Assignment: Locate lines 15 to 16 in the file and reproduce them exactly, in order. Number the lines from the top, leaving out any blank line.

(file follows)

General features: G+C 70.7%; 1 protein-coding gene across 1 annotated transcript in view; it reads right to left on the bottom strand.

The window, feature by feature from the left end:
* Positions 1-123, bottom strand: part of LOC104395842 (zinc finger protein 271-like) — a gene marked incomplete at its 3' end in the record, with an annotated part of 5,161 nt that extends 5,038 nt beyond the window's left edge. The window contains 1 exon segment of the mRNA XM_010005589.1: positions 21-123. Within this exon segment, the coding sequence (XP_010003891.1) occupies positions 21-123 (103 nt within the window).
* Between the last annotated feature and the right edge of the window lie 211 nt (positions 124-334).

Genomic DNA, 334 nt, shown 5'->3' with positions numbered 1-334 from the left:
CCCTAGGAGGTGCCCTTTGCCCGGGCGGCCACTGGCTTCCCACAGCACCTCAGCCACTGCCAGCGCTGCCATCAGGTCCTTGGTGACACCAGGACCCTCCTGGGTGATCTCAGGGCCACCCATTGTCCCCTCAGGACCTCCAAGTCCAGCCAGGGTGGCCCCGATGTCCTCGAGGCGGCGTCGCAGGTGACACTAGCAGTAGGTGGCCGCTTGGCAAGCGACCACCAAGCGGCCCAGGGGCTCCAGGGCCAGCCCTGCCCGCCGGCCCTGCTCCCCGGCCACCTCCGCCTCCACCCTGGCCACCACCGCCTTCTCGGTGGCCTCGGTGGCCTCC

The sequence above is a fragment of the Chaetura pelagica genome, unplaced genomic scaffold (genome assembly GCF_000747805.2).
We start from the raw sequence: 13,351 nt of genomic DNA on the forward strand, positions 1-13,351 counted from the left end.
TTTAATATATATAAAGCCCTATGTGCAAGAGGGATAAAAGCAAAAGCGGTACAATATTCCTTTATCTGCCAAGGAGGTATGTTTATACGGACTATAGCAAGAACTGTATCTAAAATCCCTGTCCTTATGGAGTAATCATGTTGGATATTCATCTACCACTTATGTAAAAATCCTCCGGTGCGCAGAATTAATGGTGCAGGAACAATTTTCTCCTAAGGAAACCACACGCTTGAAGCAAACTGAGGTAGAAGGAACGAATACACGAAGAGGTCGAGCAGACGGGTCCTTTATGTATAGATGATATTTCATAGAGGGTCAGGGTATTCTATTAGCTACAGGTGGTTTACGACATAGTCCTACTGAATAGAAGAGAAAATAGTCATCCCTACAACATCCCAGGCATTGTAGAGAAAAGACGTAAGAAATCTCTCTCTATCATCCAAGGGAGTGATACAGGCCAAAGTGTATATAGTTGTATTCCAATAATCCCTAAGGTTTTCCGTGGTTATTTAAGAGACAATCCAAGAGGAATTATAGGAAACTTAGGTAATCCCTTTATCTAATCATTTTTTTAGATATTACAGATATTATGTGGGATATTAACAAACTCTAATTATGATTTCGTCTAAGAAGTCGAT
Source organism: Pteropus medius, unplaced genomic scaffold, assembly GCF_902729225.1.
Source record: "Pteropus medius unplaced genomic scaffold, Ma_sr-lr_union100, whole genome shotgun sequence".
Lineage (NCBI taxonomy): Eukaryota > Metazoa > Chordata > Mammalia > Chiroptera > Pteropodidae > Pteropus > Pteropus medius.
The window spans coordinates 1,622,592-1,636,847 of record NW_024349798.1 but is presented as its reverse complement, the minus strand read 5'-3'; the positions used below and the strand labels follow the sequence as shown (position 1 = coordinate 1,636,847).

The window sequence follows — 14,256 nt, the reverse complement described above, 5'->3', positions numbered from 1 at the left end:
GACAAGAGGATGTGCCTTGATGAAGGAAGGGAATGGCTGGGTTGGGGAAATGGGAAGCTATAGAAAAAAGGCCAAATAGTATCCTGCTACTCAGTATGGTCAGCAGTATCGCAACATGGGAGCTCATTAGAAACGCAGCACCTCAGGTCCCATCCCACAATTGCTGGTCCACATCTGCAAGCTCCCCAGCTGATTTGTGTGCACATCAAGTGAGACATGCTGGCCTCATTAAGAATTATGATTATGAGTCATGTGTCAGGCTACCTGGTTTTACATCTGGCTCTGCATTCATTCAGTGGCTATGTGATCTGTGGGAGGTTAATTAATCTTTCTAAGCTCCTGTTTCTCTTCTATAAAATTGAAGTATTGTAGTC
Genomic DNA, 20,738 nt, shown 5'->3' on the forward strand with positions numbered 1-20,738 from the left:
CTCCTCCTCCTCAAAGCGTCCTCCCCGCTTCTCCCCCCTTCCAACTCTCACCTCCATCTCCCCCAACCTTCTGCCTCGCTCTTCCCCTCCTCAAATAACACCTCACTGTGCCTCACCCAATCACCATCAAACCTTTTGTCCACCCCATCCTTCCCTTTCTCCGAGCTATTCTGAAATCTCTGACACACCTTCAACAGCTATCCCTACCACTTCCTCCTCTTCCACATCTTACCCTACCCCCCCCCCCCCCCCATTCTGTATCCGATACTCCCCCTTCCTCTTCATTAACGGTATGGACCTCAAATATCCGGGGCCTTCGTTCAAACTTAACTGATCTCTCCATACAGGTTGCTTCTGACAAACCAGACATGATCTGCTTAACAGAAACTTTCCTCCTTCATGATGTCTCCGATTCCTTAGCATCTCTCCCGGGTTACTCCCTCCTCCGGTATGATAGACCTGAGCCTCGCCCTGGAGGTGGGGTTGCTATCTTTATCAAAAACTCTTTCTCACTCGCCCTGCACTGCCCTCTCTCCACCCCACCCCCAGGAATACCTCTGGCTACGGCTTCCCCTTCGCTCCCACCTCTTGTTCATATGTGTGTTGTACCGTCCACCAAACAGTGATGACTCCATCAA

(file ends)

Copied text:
GACAAGAGGATGTGCCTTGATGAAGGAAGGGAATGGCTGGGTTGGGGAAATGGGAAGCTATAGAAAAAAGGCCAAATAGTATCCTGCTACTCAGTATGGTCAGCAGTATCGCAACATGGGAGCTCATTAGAAACGCAGCACCTCAGGTCCCATCCCACAATTGCTGGTCCACATCTGCAAGCTCCCCAGCTGATTTGTGTGCACATCAAGTGAGACATGCTGGCCTCATTAAGAATTATGATTATGAGTCATGTGTCAGGCTACCTGGTTTTACATCTGGCTCTGCATTCATTCAGTGGCTATGTGATCTGTGGGAGGTTAATTAATCTTTCTAAGCTCCTGTTTCTCTTCTATAAAATTGAAGTATTGTAGTC
Genomic DNA, 20,738 nt, shown 5'->3' on the forward strand with positions numbered 1-20,738 from the left: